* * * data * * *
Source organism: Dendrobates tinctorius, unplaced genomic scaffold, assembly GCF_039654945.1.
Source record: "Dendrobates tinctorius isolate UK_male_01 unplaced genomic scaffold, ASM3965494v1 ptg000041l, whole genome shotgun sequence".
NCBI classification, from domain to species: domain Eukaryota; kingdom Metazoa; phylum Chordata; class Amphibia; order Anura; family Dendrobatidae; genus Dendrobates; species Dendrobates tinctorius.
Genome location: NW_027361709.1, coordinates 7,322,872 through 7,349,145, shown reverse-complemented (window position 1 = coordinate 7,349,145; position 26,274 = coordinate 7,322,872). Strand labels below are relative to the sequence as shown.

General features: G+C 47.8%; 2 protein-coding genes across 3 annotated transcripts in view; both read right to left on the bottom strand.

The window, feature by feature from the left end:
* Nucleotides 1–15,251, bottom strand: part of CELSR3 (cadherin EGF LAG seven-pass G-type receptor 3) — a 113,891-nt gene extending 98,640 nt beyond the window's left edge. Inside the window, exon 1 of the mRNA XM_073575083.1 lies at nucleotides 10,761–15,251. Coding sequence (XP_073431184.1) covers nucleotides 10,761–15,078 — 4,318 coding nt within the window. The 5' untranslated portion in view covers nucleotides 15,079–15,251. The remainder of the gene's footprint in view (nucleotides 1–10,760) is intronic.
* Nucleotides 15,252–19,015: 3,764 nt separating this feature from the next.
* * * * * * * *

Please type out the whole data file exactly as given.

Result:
Source organism: Dendrobates tinctorius, unplaced genomic scaffold, assembly GCF_039654945.1.
Source record: "Dendrobates tinctorius isolate UK_male_01 unplaced genomic scaffold, ASM3965494v1 ptg000041l, whole genome shotgun sequence".
NCBI classification, from domain to species: domain Eukaryota; kingdom Metazoa; phylum Chordata; class Amphibia; order Anura; family Dendrobatidae; genus Dendrobates; species Dendrobates tinctorius.
Genome location: NW_027361709.1, coordinates 7,322,872 through 7,349,145, shown reverse-complemented (window position 1 = coordinate 7,349,145; position 26,274 = coordinate 7,322,872). Strand labels below are relative to the sequence as shown.

General features: G+C 47.8%; 2 protein-coding genes across 3 annotated transcripts in view; both read right to left on the bottom strand.

The window, feature by feature from the left end:
* Nucleotides 1–15,251, bottom strand: part of CELSR3 (cadherin EGF LAG seven-pass G-type receptor 3) — a 113,891-nt gene extending 98,640 nt beyond the window's left edge. Inside the window, exon 1 of the mRNA XM_073575083.1 lies at nucleotides 10,761–15,251. Coding sequence (XP_073431184.1) covers nucleotides 10,761–15,078 — 4,318 coding nt within the window. The 5' untranslated portion in view covers nucleotides 15,079–15,251. The remainder of the gene's footprint in view (nucleotides 1–10,760) is intronic.
* Nucleotides 15,252–19,015: 3,764 nt separating this feature from the next.